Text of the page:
Not the most egregious disaster, but certainly the most entertaining.

This is going to be a two-themer today, so consider this a transition. I know, that whole switching gears thing usually results in anarchy, but I was surfing the ol' blogroll today and realized I was going to write an overlong comment on Aric's blog.

He wrote about how he got paid for an article he'd written for a major genre magazine, and it really made him feel like a "real" writer.

And I was thinking about how odd that was, considering he's written (and directed) two horror films.

But I guess it's because he considers himself a filmmaker, and that's part of the job, and this is more like journalism, and so it's something out of the realm of his "regular" gig.

And that got me thinking some more.

See, I'm the opposite. I'm a journalist for a living. I've worked for four newspapers, been published in all four, and freelance for two Web sites which, while they don't pay me, put my byline out there in front of a large audience. So does that make me a "real" writer? By Aric's definition, yes.

But to me, that's not a big deal - it happens all the time (not so much now that I'm an editor, but still...). It's part of my regular gig.

On the other hand, "Dead Hunt" really will make me feel like a "real" writer when it finally comes out. Because that's what I've always wanted to do, and never done, write creatively.

Part of it, I'm sure, is because my very expensive and handsomely framed degree is in creative writing (I framed it, like a doctor, but not to prove my credentials - to hang over my desk to remind myself that I should be writing something when I'm not). And I've never had any fiction/poetry/etc. published. Just newspaper articles. And while having your byline in a major regional - or even major metro - newspaper is nothing to sneeze at, like I said, it's part of the job.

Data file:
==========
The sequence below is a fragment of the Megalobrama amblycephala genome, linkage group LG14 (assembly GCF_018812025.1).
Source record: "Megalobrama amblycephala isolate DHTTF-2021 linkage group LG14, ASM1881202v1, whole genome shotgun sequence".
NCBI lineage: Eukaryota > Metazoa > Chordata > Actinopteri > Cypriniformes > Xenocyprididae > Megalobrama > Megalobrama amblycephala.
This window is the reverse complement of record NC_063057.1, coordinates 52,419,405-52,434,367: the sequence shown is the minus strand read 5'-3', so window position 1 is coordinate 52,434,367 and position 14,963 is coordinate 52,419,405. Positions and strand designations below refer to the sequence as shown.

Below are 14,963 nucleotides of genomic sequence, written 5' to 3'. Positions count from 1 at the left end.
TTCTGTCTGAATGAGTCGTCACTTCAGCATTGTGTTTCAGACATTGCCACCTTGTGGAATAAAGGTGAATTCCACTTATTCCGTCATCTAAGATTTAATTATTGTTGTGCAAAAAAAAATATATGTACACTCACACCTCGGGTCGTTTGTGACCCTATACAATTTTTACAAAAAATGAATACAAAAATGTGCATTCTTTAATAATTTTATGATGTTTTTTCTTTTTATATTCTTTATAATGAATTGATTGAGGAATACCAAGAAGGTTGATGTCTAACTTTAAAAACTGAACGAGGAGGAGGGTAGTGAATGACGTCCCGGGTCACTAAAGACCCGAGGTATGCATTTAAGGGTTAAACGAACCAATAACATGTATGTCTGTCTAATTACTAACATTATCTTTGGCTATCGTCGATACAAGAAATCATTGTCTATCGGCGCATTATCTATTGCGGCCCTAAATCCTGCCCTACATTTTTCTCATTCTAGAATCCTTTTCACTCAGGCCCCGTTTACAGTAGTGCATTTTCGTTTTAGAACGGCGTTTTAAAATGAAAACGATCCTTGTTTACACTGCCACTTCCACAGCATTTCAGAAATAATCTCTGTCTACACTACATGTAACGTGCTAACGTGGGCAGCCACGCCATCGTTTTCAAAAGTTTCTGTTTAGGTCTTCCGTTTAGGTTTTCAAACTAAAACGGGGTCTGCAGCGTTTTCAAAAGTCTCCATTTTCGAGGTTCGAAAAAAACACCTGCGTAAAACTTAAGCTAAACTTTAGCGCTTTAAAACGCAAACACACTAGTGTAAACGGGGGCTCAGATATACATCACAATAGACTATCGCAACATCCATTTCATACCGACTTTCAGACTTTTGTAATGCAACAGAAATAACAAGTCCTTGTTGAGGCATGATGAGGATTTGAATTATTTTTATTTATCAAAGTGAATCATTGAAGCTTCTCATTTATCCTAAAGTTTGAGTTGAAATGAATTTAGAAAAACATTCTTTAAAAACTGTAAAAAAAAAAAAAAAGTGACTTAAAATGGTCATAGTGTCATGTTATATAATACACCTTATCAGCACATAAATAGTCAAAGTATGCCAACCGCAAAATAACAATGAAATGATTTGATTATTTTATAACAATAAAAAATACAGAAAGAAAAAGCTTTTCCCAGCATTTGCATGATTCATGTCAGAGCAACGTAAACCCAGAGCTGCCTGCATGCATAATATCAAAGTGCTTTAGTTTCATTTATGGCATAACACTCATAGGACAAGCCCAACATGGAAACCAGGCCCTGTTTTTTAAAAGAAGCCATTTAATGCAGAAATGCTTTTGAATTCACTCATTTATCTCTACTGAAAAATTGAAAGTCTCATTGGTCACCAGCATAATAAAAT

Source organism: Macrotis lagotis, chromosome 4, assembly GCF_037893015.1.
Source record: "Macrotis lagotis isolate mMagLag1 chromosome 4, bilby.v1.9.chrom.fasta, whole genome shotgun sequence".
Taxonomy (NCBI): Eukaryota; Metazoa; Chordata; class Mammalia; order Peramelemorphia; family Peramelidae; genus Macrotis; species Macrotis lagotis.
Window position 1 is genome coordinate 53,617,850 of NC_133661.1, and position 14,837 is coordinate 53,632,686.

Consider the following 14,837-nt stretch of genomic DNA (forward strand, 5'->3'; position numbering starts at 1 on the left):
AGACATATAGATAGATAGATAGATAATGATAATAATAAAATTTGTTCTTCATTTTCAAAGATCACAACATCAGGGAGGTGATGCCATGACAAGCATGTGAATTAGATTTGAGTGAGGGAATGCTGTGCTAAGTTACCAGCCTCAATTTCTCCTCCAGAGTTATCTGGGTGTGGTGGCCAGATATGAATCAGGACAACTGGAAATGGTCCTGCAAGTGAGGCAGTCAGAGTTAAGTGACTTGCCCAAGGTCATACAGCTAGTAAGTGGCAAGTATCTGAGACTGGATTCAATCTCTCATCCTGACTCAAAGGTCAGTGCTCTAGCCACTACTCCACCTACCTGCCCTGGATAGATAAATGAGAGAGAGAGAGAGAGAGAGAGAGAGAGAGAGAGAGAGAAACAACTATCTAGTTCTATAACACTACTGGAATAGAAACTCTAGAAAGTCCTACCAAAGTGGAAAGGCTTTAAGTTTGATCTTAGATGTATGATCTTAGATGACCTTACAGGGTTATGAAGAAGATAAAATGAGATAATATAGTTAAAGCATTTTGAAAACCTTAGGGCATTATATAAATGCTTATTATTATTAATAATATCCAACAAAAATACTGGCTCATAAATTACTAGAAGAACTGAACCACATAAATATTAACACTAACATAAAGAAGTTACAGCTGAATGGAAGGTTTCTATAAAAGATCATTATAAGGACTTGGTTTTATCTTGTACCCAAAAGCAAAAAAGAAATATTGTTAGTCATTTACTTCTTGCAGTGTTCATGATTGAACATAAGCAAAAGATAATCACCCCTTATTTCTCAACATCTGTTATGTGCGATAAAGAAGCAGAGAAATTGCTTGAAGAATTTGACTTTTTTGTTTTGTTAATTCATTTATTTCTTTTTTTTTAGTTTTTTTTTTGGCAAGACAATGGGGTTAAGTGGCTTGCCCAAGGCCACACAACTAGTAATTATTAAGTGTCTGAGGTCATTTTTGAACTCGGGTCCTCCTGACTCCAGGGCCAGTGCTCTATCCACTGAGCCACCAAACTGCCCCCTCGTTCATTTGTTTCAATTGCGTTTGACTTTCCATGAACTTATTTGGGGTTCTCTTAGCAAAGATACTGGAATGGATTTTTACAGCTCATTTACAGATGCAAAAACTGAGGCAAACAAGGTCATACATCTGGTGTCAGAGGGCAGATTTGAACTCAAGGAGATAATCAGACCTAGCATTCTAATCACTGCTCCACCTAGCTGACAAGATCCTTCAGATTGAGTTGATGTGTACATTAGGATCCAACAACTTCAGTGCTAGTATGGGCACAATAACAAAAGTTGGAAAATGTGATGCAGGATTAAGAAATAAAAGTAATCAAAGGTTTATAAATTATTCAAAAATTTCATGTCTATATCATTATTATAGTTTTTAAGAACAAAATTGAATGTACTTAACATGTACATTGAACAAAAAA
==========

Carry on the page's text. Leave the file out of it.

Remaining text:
The movie is something else entirely. Call it validation, of all the money my parents paid for that degree; call it vindication, against all the people who ripped my stuff to shreds in college and my own underachieving nature.

But I guess in the end, what makes you feel like a "real" writer is... whatever makes you feel like a "real" writer. Aric and I are just coming at it from opposite ends of the spectrum.

Of course, he's still ahead of me. He's got a check in hand.

Torino 2006 on NBC
Choking, in sports, Wikipedia-style
"What Makes a Real Writer?" by Susan Taylor Brown

I was thinking of changing the title of my blog to "Just a little munkee in a great big world," but I'd like to maintain some shred of dignity, or maturity, or some -ity. Plus, my pharmaceuticals are working. Or maybe that's part of the problem.

1 Comment:

Aric Blue said...

I can't figure out why anybody gives a shit about the olympics...

BORING--there's so much better TV on.